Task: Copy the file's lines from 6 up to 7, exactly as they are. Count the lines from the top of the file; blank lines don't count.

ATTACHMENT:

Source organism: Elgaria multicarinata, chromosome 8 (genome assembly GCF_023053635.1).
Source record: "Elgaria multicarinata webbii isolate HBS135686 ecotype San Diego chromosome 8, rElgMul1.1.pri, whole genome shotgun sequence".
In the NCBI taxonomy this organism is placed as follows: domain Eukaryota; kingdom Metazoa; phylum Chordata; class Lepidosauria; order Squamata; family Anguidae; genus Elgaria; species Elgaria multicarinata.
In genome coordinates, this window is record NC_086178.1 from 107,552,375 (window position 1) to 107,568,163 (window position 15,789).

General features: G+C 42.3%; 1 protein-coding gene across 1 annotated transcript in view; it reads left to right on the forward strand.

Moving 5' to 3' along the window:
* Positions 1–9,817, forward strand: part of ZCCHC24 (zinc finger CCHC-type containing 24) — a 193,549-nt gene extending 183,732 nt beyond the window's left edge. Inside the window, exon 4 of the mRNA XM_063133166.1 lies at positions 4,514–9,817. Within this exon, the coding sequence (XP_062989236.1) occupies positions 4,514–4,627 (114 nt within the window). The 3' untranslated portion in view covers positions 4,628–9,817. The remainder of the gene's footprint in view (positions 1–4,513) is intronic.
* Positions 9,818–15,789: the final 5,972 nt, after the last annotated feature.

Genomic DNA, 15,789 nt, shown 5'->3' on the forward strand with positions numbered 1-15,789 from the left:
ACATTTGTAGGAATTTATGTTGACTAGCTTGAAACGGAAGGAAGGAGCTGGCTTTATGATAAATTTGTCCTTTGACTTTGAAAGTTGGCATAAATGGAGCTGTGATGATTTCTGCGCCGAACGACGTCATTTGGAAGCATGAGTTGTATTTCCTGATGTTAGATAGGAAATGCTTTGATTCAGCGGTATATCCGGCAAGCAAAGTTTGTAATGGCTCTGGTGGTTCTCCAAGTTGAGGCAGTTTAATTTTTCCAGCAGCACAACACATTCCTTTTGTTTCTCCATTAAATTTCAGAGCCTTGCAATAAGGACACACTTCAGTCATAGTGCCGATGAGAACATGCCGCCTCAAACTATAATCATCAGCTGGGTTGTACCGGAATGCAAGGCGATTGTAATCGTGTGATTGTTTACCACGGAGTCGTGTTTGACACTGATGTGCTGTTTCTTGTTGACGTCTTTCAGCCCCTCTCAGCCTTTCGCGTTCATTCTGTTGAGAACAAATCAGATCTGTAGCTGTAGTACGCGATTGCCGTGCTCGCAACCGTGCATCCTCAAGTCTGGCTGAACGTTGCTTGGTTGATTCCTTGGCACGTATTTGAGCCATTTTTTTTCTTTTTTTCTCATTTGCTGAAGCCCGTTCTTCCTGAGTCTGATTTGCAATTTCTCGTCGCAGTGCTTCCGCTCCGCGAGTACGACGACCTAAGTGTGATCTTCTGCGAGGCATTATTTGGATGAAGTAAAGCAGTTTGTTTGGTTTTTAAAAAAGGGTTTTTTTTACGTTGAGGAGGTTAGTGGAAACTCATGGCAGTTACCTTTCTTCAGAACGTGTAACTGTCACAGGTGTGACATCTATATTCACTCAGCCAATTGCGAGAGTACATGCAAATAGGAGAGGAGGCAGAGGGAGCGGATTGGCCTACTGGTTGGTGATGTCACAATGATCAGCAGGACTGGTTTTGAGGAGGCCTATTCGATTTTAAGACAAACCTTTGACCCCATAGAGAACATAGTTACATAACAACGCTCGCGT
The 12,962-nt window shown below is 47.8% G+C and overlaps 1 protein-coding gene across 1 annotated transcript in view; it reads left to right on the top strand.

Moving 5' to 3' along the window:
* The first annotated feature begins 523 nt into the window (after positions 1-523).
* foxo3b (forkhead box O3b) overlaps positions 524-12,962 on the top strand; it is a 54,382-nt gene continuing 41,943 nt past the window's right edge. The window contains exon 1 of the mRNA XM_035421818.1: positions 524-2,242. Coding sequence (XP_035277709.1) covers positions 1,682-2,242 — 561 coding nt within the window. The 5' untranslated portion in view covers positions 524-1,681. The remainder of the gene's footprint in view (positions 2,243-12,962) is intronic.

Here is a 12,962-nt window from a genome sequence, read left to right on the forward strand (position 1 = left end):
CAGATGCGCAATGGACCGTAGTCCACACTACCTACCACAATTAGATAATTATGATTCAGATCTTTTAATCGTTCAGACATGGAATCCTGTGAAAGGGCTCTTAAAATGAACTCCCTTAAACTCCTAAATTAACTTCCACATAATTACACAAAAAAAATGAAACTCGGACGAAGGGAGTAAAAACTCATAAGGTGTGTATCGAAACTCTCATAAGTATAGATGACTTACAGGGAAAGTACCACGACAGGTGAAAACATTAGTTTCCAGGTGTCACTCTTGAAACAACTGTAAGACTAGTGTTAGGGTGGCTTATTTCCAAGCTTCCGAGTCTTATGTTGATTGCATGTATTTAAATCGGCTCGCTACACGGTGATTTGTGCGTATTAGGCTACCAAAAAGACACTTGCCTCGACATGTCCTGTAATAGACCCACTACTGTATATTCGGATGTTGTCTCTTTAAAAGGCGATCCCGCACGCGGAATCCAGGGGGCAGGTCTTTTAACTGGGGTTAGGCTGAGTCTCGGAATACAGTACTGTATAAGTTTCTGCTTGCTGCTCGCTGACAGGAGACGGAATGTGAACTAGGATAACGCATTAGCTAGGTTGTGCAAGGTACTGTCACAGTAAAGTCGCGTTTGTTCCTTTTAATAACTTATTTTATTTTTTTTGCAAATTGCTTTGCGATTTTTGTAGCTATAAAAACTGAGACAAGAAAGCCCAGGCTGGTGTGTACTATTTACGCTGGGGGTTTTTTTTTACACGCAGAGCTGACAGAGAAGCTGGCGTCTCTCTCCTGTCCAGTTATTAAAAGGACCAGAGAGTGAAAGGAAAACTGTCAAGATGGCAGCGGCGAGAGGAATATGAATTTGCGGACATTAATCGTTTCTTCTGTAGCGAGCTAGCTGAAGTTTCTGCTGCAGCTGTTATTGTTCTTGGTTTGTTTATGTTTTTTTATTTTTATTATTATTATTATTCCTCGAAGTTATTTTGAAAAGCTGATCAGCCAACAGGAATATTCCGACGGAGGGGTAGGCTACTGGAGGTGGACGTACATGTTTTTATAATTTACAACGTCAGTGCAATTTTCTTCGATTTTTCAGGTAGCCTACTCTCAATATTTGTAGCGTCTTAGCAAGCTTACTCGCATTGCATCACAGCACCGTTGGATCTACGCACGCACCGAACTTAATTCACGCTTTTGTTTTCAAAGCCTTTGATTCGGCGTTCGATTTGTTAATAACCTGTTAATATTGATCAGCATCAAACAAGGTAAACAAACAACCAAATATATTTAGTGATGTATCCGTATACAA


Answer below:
Moving 5' to 3' along the window:
* Positions 1–9,817, forward strand: part of ZCCHC24 (zinc finger CCHC-type containing 24) — a 193,549-nt gene extending 183,732 nt beyond the window's left edge. Inside the window, exon 4 of the mRNA XM_063133166.1 lies at positions 4,514–9,817. Within this exon, the coding sequence (XP_062989236.1) occupies positions 4,514–4,627 (114 nt within the window). The 3' untranslated portion in view covers positions 4,628–9,817. The remainder of the gene's footprint in view (positions 1–4,513) is intronic.